“…life in this house resembles to living among the clouds. A distinct boundary is nowhere to be found, except for a gradual change in the domain. One might say that an ideal architecture is an outdoor space that feels like the indoors and an indoor space that feels like the outdoors. In a nested structure, the inside is invariably the outside, and vice versa. My intention was to make an architecture that is not about space nor about form, but simply about expressing the riches of what are `between` houses and streets… I imagined that the city and the house are no different from one another in the essence, but are just different approaches to a continuum of a single subject, or different expressions of the same thing- an undulation of a primordial space where humans dwell.”
“I am interested in the space-like quality of something already there, which people can then adapt to their own needs, rather than proposing a space with only one fixed purpose. The three-dimensional spatial composition of House OM, and the experience of moving through, around, in and out the house resemble an artificial cave-like experience. The house definitely feels less limited than a conventional residence! The residents can use it as they want.”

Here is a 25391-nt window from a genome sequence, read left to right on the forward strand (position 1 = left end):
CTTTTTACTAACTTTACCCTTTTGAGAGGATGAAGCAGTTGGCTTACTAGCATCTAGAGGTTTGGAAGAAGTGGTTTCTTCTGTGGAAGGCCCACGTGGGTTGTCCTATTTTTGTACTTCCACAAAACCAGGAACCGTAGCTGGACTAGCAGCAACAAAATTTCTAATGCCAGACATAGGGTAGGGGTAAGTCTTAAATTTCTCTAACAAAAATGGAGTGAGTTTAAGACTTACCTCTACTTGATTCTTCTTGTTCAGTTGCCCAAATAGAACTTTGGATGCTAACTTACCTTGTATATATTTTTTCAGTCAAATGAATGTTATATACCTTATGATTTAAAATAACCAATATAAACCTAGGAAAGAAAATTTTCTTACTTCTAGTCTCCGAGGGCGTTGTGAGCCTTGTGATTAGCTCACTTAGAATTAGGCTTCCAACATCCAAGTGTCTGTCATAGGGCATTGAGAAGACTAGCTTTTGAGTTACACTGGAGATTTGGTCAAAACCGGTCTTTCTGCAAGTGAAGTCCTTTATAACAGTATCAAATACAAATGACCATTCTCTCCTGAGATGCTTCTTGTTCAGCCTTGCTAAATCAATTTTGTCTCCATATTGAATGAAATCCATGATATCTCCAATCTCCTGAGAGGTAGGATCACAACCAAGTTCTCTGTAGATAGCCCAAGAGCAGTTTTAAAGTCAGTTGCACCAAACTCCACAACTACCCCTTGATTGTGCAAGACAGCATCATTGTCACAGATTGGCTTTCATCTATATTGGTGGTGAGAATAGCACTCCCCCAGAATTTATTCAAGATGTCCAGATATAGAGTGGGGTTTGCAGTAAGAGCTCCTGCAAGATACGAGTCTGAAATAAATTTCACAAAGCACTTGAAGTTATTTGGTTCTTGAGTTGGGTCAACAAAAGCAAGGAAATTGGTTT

The recently completed Tokyo apartments by Sou Fujimoto. I had been looking forward to the completion of this project since seeing the models a few years ago, and now that it’s complete I have mixed feelings. While there have been plenty of projects that work with the abstraction of the archetypal home (even some that stack similarly), Fujimoto’s stack of small houses is designed to act as a microcosm for urban life; each small house is one of about three rooms per unit, and accessing each is accomplished by a series of exterior and interior ladders. Getting to one’s apartment, or even another room within one’s unit, thus requires climbing up and around the structure, past the windows of your neighbors, and through the rooms in your house. It might not be a situation for many, but like some projects covered here before, it’s representative of a gradually shifting perception of privacy and boundaries in contemporary dwelling; a life more focused on connections then destinations. It will be interesting to see how the residents occupy the space over time.